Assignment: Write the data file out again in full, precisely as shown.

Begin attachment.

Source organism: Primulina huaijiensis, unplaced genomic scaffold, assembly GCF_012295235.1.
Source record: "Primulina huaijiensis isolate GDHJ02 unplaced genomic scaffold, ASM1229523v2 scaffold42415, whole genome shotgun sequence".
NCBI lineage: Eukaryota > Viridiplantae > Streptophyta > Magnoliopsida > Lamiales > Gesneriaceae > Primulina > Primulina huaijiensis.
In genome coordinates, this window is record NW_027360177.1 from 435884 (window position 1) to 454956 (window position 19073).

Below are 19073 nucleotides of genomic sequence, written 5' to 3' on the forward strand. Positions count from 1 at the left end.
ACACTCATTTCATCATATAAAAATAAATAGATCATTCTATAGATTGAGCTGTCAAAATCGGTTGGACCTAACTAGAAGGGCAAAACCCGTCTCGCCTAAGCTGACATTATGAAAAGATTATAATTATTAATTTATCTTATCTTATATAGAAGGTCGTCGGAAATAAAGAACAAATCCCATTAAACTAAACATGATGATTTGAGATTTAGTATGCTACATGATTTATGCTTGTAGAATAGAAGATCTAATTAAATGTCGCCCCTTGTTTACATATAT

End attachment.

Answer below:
Source organism: Primulina huaijiensis, unplaced genomic scaffold, assembly GCF_012295235.1.
Source record: "Primulina huaijiensis isolate GDHJ02 unplaced genomic scaffold, ASM1229523v2 scaffold42415, whole genome shotgun sequence".
NCBI lineage: Eukaryota > Viridiplantae > Streptophyta > Magnoliopsida > Lamiales > Gesneriaceae > Primulina > Primulina huaijiensis.
In genome coordinates, this window is record NW_027360177.1 from 435884 (window position 1) to 454956 (window position 19073).

Below are 19073 nucleotides of genomic sequence, written 5' to 3' on the forward strand. Positions count from 1 at the left end.
ACACTCATTTCATCATATAAAAATAAATAGATCATTCTATAGATTGAGCTGTCAAAATCGGTTGGACCTAACTAGAAGGGCAAAACCCGTCTCGCCTAAGCTGACATTATGAAAAGATTATAATTATTAATTTATCTTATCTTATATAGAAGGTCGTCGGAAATAAAGAACAAATCCCATTAAACTAAACATGATGATTTGAGATTTAGTATGCTACATGATTTATGCTTGTAGAATAGAAGATCTAATTAAATGTCGCCCCTTGTTTACATATAT